In this paper we have applied the laser optoacoustic technique for real time noninvasive monitoring of thermal damage in tissues. Changes in tissue optical properties during coagulation were detected by measuring and analysing amplitude and temporal characteristics of optoacoustic signals. Coagulation of liver, myocardium and prostate was induced by interstitial continuous wave Nd : YAG laser irradiation of the samples or by conductive heating. Real time detection of thermally-induced changes in optical properties was performed with sensitive wide-band acoustic transducers. Combination of optoacoustic and diffuse reflectance technique was applied for determination of tissue optical properties: effective attenuation, total diffuse reflectance, reduced scattering coefficient and absorption coefficient. The optical properties did not change up to temperature of coagulation (about 53°C) and sharply increased during heating up to 70°C. Monitoring of the expansion of interstitial coagulation front within freshly excised canine tissues was performed in real time with spatial resolution of about 0.6 mm. The results of our study suggest that this technique can potentially be used for real time precise thermotherapy of malignant and benign lesions at depths of the order of the centimetre.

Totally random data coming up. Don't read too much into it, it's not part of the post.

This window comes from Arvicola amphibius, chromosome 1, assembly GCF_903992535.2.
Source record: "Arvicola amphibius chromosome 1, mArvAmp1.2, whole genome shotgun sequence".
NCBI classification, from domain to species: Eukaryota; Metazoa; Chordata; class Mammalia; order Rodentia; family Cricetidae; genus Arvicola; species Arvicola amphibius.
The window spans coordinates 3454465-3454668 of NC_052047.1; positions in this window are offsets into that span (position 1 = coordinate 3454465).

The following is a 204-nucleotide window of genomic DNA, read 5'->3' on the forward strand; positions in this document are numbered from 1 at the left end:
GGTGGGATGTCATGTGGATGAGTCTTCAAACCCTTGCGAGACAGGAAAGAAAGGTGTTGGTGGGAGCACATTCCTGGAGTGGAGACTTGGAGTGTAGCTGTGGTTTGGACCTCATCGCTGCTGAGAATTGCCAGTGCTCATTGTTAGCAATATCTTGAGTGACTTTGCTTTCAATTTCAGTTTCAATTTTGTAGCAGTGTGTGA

ASJC Scopus subject areas
- Physics and Astronomy (miscellaneous)